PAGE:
A wick cloner is a two part system that uses both a reservoir container and a container for medium. The two containers are nested together and a wick runs from the lower reservoir container to the upper medium container.
Why a wick cloner?
Its low maintenance. I only add water to mine every few days. But using a larger bottom reservoir would allow no required maintenance for a week or longer if any at all.
If the reservoir is maintained with water the medium stays consistently moist, with almost no effort...
It can be made out of household materials. I use 2 two liter bottles, some string and some vermiculite at minimum.
Can I use different mediums?
Sure so far people have used vermiculite, perlite, rockwool, and Rapid Rooters. These medium can also be used in combinations.
Does it work?
When I first began using the wick cloner I had immediate success.. My first run of clones resulted in about 70% success and I was delighted.. More recently I have been having 100% success with the first 20 clones using a specific method that will be documented here...
Cloning gel (I use purple clonex)
A small container to pour the clonex in ( do not use the clonex container to dip the plants in. It can contaminate the clonex.)
I used a piece of 1/2 inch plastic pipe and 1/2 x 3/4 connector for the base.
I inserted some plastic wrap into the 1/2 inch plastic pipe to form the dipping container.
Something to poke a hole in the Vermiculite.
Building the cloner (first 4 pics)
The cloner requires two 2 liter bottles. I normally cut the bottom from the bottle top at about the bottom of the label.
The second picture shows the top portion of the cloner. The pencil demonstrates the approximate size of the hole required for the wick to pass thru...
Next to that is the string used for the wick. It is nylon seine string I bought from Wal-Mart. I use 5 pieces of string about 10 inches in length. Simply gather all the pieces together and tie them in the middle. The knot will be too large to pass thru the pencil sized hole.... I don?t make the knot too tight, just firm.
The third picture shows both parts of the wick cloner. One end of the wick has been inserted thru the hole. The wick strings have been spread over the top container (The cloner part).
The fourth picture shows the bottom container (reservoir part)with water. The top container(cloner part) has about the same amount of vermiculite in the top as there is water in the reservoir part...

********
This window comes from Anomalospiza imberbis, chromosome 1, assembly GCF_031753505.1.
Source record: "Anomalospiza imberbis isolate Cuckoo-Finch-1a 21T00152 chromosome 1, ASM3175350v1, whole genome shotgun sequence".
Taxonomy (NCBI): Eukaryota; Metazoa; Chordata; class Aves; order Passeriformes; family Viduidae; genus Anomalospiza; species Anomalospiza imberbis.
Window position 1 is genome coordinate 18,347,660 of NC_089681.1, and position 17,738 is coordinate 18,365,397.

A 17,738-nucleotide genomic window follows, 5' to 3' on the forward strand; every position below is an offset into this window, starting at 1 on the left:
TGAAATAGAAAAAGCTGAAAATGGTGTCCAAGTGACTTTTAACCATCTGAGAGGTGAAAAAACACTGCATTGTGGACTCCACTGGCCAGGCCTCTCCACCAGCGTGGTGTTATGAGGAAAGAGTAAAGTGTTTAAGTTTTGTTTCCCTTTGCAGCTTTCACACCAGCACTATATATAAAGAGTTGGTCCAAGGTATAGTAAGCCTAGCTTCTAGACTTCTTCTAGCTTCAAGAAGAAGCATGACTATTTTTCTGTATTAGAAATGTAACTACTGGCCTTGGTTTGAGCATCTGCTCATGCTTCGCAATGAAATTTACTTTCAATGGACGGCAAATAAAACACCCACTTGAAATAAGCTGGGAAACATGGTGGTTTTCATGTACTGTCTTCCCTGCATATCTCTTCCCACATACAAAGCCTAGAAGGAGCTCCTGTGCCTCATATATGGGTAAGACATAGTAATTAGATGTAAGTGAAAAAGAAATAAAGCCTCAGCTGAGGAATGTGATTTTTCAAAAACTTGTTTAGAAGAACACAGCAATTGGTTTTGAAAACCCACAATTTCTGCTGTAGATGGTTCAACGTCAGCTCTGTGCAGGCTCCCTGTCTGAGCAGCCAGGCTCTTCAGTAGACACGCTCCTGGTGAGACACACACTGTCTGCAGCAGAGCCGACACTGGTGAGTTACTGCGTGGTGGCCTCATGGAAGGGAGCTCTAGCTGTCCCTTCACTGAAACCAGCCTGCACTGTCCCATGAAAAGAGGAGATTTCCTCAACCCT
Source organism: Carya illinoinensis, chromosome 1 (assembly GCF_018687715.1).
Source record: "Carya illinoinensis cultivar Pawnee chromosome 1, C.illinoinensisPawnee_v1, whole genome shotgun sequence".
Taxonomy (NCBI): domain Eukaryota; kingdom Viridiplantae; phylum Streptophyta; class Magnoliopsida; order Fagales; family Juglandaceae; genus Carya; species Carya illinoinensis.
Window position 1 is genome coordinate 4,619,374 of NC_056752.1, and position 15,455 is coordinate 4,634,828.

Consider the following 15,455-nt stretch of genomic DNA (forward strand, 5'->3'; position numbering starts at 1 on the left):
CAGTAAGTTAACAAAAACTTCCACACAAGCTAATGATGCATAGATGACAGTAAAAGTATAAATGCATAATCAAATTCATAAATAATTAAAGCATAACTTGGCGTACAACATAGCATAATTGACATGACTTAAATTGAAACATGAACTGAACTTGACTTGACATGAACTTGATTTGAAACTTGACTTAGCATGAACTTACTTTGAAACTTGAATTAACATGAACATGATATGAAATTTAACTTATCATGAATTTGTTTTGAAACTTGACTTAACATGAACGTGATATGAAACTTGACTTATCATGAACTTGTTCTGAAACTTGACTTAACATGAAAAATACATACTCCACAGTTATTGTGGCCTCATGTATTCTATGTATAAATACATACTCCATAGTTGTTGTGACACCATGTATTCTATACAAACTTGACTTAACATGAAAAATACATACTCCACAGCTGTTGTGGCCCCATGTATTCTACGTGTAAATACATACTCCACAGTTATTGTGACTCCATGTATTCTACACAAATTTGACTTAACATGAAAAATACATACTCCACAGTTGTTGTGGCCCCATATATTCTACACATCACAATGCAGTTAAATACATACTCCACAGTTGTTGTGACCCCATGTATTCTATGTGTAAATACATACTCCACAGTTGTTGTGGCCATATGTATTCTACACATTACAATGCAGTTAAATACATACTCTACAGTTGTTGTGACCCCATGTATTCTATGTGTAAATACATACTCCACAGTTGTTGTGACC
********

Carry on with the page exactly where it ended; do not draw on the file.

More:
Have the small container of clonex, and the wick cloner ready for use... Wash your hands carefully.
Once the cutting is made I use wounding or scarification. All that?s required is to lay the stem flat on something and scrape opposite sides with a razor blade... We only want to remove a small amount of the outer stem.
Usually I scrape in about 3 or 4 passes on each side... care should be taken not to remove too much of the outer tissue (This is very important). There is no question based on how the plants form roots that the wounding and/or hormones have a distinct and favorable effect.
Dip the cutting in the clonex count to 5 and insert the stem into the hole you made vermiculite.
I find I can fit about 15 clones around the outside of the cloner.. Then several more inside that. 20 clones in this thing is not unreasonable or overcrowded... Make sure that all plants have access to light....
You could also use about 5 or 6 whole rapid rooter plugs and larger clones....
My clones are made based mostly on size... If I see prospect that has a nice piece of stem and a couple leaves I see a good cutting.
Lighting - I use indirect lighting. The light is not directly over my plants... Make sure the light is well away from the cuttings if the light is over the plants or is low lumens.
Some cloning myths:
You must make the final cut under water or an embolism could kill your plant.. I did not find this...You must have at least one node that you strip under the medium: I did not find this. I suspect that the node thing is a method of wounding/scarification, which I believe is helpful.You need a humidity dome to root the cuttings; I have rooted many without one, but they may work better with a dome. Cutting the stem at a 45 degree angle; this doesn?t seem to matter much either.